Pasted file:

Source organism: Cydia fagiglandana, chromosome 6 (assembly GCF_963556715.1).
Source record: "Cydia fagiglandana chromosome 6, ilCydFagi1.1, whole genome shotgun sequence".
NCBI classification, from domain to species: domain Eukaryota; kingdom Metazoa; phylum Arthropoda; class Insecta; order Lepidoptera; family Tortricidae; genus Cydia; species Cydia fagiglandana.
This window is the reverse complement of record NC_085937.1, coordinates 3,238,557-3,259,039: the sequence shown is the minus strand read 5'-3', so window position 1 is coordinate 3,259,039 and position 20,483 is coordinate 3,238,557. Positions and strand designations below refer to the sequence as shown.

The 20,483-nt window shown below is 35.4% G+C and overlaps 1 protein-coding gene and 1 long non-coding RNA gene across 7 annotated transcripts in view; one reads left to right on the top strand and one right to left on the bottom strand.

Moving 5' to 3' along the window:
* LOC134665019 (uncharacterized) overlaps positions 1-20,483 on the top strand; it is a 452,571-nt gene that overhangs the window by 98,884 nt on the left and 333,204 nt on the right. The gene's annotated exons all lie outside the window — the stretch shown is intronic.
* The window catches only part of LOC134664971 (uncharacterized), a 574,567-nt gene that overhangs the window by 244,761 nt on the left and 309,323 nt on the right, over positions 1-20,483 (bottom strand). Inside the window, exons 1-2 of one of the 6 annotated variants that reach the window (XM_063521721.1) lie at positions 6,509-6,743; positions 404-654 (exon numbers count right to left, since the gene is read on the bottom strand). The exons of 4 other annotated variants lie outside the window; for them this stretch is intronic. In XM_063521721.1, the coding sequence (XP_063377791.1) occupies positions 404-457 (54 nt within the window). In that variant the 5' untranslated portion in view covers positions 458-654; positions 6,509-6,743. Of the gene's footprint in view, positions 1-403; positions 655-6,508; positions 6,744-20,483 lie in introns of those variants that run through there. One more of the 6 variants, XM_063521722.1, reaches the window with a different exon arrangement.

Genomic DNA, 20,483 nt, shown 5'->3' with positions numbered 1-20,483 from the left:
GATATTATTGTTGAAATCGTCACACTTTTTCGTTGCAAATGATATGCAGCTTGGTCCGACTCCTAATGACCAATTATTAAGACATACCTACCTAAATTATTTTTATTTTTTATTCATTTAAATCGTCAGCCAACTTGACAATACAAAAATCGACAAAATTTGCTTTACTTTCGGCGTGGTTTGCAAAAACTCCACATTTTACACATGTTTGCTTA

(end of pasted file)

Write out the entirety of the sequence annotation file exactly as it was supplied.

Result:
Source organism: Cydia fagiglandana, chromosome 6 (assembly GCF_963556715.1).
Source record: "Cydia fagiglandana chromosome 6, ilCydFagi1.1, whole genome shotgun sequence".
NCBI classification, from domain to species: domain Eukaryota; kingdom Metazoa; phylum Arthropoda; class Insecta; order Lepidoptera; family Tortricidae; genus Cydia; species Cydia fagiglandana.
This window is the reverse complement of record NC_085937.1, coordinates 3,238,557-3,259,039: the sequence shown is the minus strand read 5'-3', so window position 1 is coordinate 3,259,039 and position 20,483 is coordinate 3,238,557. Positions and strand designations below refer to the sequence as shown.

The 20,483-nt window shown below is 35.4% G+C and overlaps 1 protein-coding gene and 1 long non-coding RNA gene across 7 annotated transcripts in view; one reads left to right on the top strand and one right to left on the bottom strand.

Moving 5' to 3' along the window:
* LOC134665019 (uncharacterized) overlaps positions 1-20,483 on the top strand; it is a 452,571-nt gene that overhangs the window by 98,884 nt on the left and 333,204 nt on the right. The gene's annotated exons all lie outside the window — the stretch shown is intronic.
* The window catches only part of LOC134664971 (uncharacterized), a 574,567-nt gene that overhangs the window by 244,761 nt on the left and 309,323 nt on the right, over positions 1-20,483 (bottom strand). Inside the window, exons 1-2 of one of the 6 annotated variants that reach the window (XM_063521721.1) lie at positions 6,509-6,743; positions 404-654 (exon numbers count right to left, since the gene is read on the bottom strand). The exons of 4 other annotated variants lie outside the window; for them this stretch is intronic. In XM_063521721.1, the coding sequence (XP_063377791.1) occupies positions 404-457 (54 nt within the window). In that variant the 5' untranslated portion in view covers positions 458-654; positions 6,509-6,743. Of the gene's footprint in view, positions 1-403; positions 655-6,508; positions 6,744-20,483 lie in introns of those variants that run through there. One more of the 6 variants, XM_063521722.1, reaches the window with a different exon arrangement.

Genomic DNA, 20,483 nt, shown 5'->3' with positions numbered 1-20,483 from the left:
GATATTATTGTTGAAATCGTCACACTTTTTCGTTGCAAATGATATGCAGCTTGGTCCGACTCCTAATGACCAATTATTAAGACATACCTACCTAAATTATTTTTATTTTTTATTCATTTAAATCGTCAGCCAACTTGACAATACAAAAATCGACAAAATTTGCTTTACTTTCGGCGTGGTTTGCAAAAACTCCACATTTTACACATGTTTGCTTA